Where does the name Cartizze come from? In the past grapes were harvested late, when berries were about to dry. Afterwards, they were wrapped into corn husks (called “cartize”) in order to raise the sugar rate of grapes. When harvested, grapes were laid onto some gratings (called “gardiz” or “gardizze” in the local dialect) in order to let them dry. When the process of drying was over, wine-making processes were started and a sweet wine was produced. Over the years the sugar rate has been lowered. Nowadays Cartizze is an excellent DRY wine, the perfect choice for a dessert.

Prosecco Superiore was created in 2010. This spumante is produced on the hills from Conegliano and Valdobbiadene, more precisely in ConeglianoSuseganaSan VendemianoColle UmbertoVittorio VenetoTarzoCison di ValmarinoFollinaMianeSan Pietro di FelettoRefrontoloPieve di SoligoFarra di SoligoVidor and Valdobbiadene.  The limit of yield per hectare in this area is 1350 kgs. Producing processes are strictly checked by government agencies. When labels show the RIVE designation, it means that this wine has been produced with hand harvested grapes original from the 43 hills. If a wine is designed as a RIVE wine, yield per hectare is even lower: 1300kgs per hectare. The Conegliano Valdobbiadene wine has a straw yellow colour, delicate and fruity aroma and is an elegant and fine wine. It can be matched to appetizers or desserts.

Cultivation area of  Asolo Prosecco, as stated in 2014 rules , can be carried out in the towns of Castelcucco, Cornuda and  Monfumo  and in some parts of the towns Asolo, Borso del Grappa, Caerano S. Marco, Cavaso del Tomba, Crespano del Grappa, Crocetta del Montello, Fonte, Giavera del Montello, Maser, Montebelluna, Nervesa della Battaglia, Paderno del Grappa, Pederobba, Possagno, S. Zenone degli Ezzelini and Volpago del Montello. Yield per hectare is limited to 1350kgs. This area spreads from Treviso north-west, Mount Grappa’s foot up to Asolo’s hills (one of Italy’s most beautiful “borghi”).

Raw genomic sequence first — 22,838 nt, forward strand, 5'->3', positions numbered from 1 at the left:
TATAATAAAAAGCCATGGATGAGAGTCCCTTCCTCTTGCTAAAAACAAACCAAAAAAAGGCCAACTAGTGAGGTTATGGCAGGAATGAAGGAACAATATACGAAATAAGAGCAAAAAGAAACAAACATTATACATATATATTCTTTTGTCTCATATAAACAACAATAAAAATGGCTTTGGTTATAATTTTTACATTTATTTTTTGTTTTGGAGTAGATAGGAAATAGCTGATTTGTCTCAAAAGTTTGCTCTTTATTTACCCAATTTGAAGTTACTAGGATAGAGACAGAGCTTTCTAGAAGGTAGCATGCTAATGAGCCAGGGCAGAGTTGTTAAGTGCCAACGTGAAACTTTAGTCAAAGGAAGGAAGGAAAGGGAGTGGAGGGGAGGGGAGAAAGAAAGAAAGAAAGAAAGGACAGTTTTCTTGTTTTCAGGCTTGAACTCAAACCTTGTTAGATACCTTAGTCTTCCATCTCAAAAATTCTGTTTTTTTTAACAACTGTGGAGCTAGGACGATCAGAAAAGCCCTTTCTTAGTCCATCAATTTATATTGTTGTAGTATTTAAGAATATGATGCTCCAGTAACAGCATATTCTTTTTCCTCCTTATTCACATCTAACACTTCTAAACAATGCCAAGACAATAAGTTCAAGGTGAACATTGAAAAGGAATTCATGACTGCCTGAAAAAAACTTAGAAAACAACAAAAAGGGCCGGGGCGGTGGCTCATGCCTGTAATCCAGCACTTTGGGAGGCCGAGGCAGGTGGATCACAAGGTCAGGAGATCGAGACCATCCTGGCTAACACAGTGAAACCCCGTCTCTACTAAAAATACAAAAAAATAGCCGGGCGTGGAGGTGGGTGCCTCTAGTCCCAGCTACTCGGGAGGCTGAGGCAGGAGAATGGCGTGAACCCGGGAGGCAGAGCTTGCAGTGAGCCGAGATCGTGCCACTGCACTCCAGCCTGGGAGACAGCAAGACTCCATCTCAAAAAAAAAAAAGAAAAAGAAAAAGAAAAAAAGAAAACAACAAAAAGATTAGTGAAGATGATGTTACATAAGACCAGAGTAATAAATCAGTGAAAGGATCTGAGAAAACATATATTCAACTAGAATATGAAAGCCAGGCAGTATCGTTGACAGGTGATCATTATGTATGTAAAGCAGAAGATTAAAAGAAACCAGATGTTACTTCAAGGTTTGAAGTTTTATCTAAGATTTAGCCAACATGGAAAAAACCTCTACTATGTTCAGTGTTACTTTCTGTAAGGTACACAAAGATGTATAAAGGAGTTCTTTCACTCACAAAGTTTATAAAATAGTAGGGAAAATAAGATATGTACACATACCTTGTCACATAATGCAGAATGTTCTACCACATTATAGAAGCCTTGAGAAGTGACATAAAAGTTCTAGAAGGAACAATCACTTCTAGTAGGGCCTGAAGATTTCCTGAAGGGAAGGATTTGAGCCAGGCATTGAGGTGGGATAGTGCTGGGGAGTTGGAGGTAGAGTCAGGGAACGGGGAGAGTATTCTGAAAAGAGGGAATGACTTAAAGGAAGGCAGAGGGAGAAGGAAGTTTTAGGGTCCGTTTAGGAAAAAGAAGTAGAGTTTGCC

This refined Spumante has a delicate straw yellow colour, fine and persistent perlage and fruity aroma. The taste is structured and fruity. This wine can be matched to any dish, from appetizers to desserts.

On July 9th, 1876 King Vittorio Emanuele signed a decree and authorized the first Scuola di Vinicoltura e di Enologia (Wine-making and Oenology School) to be opened. The headquarters of the school were opened on September 24th, 1924 and since then Mr. Antonio Carpenè started improving the Charmat or Martinotti method. Glera grapes are harvested and later softly pressed, in order to extract the “mosto fiore” (the most refined and important juice). The soft wort is left in stainless steel barrels to decant for 10/12 hours at a temperature of 5/8°C. After this process the wort is filtered and mixed to enzymes that start the alcoholic fermentation. It lasts for 15/20 days at a temperature of 18/20°C. At the end of this wine-making process the result is a basic wine, which has to be filtered and purified. This basic wine is then mixed to other kinds of basic wines, in order to obtain different wine combinations. The couvèe process is carried out in stainless steel autoclaves, where yeast and sugar are added to the liquid. This process will last at least 30 days, when the wine will be ready to be sold.

SPUMANTE: prosecco pressure 4,5 bar  20°c., min. 11,00% vol.

SPARKLING: sparkling prosecco: max. pressure 2,55 bar  20°c., min. 9% vol.

STILL: Prosecco liscio, called “still”:  min. pressure 0,5 bar 20°c., min. 10,50% vol.

Denomination Sugar residual (g/L)
Pas dosé or 0 dosage < 3
Extra Brut ≤ 6
Brut < 12
Extra dry 12-17
Dry or Sec 17-32
Demi sec 32-50
Dolce or Doux >50
Size Liters
Mini 0,187 / 0,200 Liters
Demi 0,375 Liters
Classic 0,75 Liters
Magnum 1,5 Liters
Geroboam 3 Litri
Mathusalem 6 Litri
Salmanazar 9 Litri
Sparkling Wine 60%
Frizzy 35%
............Tranquillo 5%